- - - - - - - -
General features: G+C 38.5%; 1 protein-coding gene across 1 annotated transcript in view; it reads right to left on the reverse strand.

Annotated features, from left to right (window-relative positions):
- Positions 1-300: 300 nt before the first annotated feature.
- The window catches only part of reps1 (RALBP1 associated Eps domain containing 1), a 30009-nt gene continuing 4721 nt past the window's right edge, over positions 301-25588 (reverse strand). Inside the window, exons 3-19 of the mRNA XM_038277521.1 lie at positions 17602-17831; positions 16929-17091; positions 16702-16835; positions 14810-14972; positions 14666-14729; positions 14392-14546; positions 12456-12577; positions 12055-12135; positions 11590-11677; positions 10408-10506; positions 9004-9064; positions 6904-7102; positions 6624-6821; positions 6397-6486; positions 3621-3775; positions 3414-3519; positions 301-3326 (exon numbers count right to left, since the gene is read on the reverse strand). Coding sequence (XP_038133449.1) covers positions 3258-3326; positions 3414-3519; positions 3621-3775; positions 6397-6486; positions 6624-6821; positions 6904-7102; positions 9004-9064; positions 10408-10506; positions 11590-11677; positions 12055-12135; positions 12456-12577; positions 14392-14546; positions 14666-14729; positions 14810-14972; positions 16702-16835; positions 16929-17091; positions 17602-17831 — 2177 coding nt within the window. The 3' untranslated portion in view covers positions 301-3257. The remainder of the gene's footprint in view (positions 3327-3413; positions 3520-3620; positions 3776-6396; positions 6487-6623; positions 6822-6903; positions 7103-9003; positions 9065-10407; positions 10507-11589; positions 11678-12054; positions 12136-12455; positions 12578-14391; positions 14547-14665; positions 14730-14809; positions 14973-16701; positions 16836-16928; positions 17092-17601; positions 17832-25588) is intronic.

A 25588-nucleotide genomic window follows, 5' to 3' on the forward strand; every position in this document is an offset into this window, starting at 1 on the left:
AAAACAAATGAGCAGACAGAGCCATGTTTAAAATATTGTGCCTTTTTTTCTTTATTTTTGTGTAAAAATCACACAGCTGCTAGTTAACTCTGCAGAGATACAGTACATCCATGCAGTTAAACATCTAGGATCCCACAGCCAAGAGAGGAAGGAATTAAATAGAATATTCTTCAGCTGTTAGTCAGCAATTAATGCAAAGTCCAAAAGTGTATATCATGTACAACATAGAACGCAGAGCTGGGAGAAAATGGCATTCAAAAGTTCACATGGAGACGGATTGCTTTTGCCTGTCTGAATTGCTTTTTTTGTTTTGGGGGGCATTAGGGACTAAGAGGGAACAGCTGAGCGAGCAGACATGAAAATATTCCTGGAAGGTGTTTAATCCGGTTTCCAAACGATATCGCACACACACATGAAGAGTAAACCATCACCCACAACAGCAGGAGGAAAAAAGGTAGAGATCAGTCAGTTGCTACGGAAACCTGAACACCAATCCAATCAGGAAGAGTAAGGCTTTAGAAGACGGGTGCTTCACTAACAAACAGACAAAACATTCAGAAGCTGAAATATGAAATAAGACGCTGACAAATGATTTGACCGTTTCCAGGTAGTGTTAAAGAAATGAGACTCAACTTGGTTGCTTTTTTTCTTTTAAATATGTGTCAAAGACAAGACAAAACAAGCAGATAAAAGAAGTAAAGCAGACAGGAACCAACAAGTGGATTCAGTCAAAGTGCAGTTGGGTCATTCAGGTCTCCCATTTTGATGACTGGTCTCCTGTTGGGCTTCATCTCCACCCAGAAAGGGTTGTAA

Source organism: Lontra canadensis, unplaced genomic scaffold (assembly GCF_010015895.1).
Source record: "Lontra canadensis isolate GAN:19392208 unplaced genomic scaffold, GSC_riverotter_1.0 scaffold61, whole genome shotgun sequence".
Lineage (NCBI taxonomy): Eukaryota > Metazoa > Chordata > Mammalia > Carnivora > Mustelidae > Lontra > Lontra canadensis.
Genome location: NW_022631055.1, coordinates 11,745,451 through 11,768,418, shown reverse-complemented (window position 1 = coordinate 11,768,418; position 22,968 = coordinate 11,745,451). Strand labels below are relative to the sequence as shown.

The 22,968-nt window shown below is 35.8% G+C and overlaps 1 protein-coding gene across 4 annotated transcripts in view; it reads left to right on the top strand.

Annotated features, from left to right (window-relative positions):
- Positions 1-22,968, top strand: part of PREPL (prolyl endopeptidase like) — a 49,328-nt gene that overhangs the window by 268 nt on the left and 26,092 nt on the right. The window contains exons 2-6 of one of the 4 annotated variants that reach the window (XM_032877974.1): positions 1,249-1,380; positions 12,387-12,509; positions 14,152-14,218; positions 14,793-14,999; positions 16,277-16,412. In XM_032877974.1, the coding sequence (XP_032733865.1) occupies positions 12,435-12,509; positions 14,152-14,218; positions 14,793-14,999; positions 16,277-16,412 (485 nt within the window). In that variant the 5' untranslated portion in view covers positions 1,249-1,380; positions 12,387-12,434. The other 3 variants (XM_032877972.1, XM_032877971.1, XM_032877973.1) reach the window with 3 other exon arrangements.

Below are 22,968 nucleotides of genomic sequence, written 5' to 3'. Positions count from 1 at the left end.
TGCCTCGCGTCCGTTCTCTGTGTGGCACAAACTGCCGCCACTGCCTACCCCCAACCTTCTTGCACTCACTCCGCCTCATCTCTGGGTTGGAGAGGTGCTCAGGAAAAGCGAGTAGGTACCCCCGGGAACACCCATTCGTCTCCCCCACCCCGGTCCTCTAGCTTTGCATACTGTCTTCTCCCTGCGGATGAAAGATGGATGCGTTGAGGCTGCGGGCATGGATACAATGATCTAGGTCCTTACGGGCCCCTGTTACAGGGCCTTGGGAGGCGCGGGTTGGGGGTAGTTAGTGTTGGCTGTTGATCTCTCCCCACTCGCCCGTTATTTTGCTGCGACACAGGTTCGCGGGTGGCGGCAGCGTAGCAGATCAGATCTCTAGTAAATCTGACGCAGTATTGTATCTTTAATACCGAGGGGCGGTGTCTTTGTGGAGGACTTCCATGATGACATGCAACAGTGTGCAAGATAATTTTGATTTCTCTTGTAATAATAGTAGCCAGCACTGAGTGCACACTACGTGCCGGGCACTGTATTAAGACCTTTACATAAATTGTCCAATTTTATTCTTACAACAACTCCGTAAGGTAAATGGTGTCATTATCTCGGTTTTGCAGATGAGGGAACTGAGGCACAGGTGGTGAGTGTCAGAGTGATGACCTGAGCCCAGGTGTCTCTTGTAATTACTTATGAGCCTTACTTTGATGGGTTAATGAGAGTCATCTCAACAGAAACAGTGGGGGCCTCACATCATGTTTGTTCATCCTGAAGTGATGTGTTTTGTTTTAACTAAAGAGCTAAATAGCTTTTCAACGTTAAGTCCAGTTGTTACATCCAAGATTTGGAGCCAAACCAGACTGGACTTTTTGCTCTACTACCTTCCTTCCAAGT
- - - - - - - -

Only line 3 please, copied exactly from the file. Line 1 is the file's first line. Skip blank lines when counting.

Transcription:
- Positions 1-300: 300 nt before the first annotated feature.